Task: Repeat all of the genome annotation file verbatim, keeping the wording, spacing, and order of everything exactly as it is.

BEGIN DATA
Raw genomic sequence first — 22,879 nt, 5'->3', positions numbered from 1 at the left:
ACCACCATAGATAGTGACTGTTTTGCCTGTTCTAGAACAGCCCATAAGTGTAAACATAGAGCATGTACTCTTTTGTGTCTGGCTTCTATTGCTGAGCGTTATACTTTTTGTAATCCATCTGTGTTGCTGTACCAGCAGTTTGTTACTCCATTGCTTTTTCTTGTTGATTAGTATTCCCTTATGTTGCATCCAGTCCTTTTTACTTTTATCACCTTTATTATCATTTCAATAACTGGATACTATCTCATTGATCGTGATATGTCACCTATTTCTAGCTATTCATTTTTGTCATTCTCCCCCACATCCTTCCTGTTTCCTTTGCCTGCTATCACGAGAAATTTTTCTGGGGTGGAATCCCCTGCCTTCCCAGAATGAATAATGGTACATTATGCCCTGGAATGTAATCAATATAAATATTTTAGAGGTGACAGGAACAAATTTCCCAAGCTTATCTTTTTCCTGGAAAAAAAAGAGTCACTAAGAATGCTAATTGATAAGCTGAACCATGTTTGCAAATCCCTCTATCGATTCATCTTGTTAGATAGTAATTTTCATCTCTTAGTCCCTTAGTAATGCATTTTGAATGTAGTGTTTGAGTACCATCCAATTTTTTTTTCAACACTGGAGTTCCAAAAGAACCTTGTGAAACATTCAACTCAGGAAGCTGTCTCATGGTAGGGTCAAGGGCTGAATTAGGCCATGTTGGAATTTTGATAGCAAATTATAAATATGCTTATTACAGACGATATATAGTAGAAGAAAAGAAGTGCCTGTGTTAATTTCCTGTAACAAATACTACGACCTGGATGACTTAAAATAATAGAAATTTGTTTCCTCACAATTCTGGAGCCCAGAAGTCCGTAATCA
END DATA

Raw genomic sequence first — 22,879 nt, 5'->3', positions numbered from 1 at the left:
ACCACCATAGATAGTGACTGTTTTGCCTGTTCTAGAACAGCCCATAAGTGTAAACATAGAGCATGTACTCTTTTGTGTCTGGCTTCTATTGCTGAGCGTTATACTTTTTGTAATCCATCTGTGTTGCTGTACCAGCAGTTTGTTACTCCATTGCTTTTTCTTGTTGATTAGTATTCCCTTATGTTGCATCCAGTCCTTTTTACTTTTATCACCTTTATTATCATTTCAATAACTGGATACTATCTCATTGATCGTGATATGTCACCTATTTCTAGCTATTCATTTTTGTCATTCTCCCCCACATCCTTCCTGTTTCCTTTGCCTGCTATCACGAGAAATTTTTCTGGGGTGGAATCCCCTGCCTTCCCAGAATGAATAATGGTACATTATGCCCTGGAATGTAATCAATATAAATATTTTAGAGGTGACAGGAACAAATTTCCCAAGCTTATCTTTTTCCTGGAAAAAAAAGAGTCACTAAGAATGCTAATTGATAAGCTGAACCATGTTTGCAAATCCCTCTATCGATTCATCTTGTTAGATAGTAATTTTCATCTCTTAGTCCCTTAGTAATGCATTTTGAATGTAGTGTTTGAGTACCATCCAATTTTTTTTTCAACACTGGAGTTCCAAAAGAACCTTGTGAAACATTCAACTCAGGAAGCTGTCTCATGGTAGGGTCAAGGGCTGAATTAGGCCATGTTGGAATTTTGATAGCAAATTATAAATATGCTTATTACAGACGATATATAGTAGAAGAAAAGAAGTGCCTGTGTTAATTTCCTGTAACAAATACTACGACCTGGATGACTTAAAATAATAGAAATTTGTTTCCTCACAATTCTGGAGCCCAGAAGTCCGTAATCA